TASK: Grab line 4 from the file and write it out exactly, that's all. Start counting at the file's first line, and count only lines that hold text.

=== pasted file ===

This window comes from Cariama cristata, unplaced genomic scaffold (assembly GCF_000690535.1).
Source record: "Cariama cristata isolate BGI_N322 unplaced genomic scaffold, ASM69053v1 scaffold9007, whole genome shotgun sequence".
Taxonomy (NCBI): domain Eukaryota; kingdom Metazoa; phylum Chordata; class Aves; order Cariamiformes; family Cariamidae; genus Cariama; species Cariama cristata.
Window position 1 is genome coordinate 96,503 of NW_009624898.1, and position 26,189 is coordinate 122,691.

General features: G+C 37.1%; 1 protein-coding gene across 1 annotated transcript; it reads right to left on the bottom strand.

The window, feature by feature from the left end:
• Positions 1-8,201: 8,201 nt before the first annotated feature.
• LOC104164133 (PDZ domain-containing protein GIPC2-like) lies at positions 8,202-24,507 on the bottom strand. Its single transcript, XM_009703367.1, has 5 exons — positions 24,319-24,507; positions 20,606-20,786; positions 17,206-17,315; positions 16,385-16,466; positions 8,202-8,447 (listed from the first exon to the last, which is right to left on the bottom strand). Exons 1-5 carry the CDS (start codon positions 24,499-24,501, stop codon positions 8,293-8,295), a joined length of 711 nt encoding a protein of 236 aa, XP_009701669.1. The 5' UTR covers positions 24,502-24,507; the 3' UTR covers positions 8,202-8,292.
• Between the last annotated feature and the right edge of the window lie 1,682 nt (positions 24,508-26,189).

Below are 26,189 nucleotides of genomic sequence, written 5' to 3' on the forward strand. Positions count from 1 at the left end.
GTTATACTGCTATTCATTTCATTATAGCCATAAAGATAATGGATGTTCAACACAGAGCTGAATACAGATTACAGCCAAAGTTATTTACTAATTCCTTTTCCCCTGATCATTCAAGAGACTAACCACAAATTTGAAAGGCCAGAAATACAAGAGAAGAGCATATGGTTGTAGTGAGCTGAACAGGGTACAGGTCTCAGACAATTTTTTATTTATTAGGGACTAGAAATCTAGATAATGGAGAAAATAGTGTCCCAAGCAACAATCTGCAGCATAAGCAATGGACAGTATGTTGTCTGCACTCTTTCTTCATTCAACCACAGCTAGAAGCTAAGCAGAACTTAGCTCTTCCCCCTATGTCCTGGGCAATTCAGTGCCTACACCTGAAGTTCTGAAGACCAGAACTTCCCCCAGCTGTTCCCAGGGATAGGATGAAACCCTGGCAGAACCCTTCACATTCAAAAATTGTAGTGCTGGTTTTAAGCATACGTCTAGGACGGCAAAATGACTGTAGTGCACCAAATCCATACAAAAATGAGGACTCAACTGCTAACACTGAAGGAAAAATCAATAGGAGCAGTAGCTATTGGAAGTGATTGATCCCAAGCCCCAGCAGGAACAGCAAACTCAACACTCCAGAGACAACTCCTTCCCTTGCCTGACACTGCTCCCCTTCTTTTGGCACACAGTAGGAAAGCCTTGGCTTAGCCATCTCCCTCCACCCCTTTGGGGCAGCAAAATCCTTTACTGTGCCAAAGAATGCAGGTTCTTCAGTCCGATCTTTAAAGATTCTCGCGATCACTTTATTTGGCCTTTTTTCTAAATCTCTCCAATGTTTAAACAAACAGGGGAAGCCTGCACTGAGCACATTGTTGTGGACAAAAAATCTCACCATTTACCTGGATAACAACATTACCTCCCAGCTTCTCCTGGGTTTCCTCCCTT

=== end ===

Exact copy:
Window position 1 is genome coordinate 96,503 of NW_009624898.1, and position 26,189 is coordinate 122,691.